Haunted WV, Lost River State Park: The Murder of Charles Sager

Haunted Lost River State Park

Lost River State Park: The Murder of Charles Sager.

Nestled in a little valley within Lost River State Park sits Henry Lee’s Summer Home & Museum, once a Summer Home of General Lee’s Father, Henry Lee. The Cabin was built to escape the heat of Summer, hunt, and to enjoy the medicinal properties of the Sulfur Well on site. However, in the Spring of 1840, it was used for something sinister.

Charles Sager, a stock trader, was returning from a recent trip to DC when two thieves captured him. To keep from getting caught along the popular travel route, they dragged Charles Sager to Henry Lee’s Summer Home, where it was left vacant for the Season. Charles fought to escape, but once in the home, it was too late. He was dragged to an upstairs bedroom where he was robbed and brutally stabbed to death.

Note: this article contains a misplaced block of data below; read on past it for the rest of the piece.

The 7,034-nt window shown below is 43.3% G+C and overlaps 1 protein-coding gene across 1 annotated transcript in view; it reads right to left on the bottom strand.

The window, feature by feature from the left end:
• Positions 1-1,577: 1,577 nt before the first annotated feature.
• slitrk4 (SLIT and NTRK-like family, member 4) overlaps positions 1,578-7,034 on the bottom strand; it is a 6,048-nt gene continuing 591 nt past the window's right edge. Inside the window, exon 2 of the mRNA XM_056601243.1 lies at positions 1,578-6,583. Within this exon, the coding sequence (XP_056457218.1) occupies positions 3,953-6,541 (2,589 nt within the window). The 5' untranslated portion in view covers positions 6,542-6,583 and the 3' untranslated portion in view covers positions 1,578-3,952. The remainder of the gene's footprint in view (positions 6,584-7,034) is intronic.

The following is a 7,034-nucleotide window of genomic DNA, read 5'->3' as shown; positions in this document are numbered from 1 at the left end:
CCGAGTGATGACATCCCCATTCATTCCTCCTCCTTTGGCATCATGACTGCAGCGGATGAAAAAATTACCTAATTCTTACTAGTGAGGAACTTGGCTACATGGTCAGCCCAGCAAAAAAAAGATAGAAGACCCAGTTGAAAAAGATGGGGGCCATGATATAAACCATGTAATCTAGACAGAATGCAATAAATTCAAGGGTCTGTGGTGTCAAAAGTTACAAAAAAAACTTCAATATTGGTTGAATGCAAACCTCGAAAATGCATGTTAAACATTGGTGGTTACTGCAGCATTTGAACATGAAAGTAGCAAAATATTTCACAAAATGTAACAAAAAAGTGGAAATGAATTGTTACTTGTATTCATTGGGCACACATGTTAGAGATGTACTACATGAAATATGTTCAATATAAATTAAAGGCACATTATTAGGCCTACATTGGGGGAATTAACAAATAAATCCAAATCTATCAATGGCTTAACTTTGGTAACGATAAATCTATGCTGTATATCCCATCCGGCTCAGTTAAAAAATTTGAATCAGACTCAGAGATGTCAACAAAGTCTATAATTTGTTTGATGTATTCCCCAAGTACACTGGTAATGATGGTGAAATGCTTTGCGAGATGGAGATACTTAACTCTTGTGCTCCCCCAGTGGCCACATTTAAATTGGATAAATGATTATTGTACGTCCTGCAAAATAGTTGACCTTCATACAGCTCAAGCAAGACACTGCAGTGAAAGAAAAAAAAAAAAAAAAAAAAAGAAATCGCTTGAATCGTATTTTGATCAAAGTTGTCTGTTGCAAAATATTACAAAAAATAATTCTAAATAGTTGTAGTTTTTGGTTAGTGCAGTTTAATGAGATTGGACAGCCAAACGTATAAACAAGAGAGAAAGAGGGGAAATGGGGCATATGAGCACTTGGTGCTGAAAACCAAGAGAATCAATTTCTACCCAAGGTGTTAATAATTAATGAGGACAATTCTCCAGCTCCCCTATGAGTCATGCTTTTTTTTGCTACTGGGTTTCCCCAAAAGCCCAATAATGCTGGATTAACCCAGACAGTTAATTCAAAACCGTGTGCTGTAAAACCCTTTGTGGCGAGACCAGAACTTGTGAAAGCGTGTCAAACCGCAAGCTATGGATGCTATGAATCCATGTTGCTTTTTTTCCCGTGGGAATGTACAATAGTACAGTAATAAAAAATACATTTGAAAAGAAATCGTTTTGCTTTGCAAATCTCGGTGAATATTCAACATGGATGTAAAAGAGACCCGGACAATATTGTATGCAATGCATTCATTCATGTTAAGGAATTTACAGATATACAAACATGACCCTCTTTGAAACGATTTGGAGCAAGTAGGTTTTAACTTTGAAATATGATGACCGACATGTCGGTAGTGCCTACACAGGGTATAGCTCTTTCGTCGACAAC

When the Lee’s returned to their home, they found a bloodstained ceiling above them. Exploring the upstairs bedroom, they found the dead rotting corpse of Charles Sager surrounded by dried blood. Bloodstains were splattered on the walls and trailed down the stairs. The Lee’s repeatably tried to clean the stains from the wood but were unsuccessful. The house was then whitewashed to cover any remaining signs of blood on the ceiling and walls, and the floors were covered in rugs to hide the permanent stains.

The blood can still be seen there today, permanently leaving its mark on the home. Screams have been heard coming from within the museum during dark and stormy nights. Others have mentioned seeing a man in the upstairs windows and wandering the grounds around the home. The man never seems to leave, leading many to believe it’s the ghost of Charles Sager, having to relive his violent death for eternity.

Have you ever visited Henry Lee’s Summer Home and Museum? You can still see the bloodstained floors today. Stop by and visit the museum. Just make sure you can safely getaway.

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Would you visit the Lee Cabin Museum? Let us know.
Would you visit the Lee Cabin Museum? Let us know.
Would you visit the Lee Cabin Museum? Let us know.


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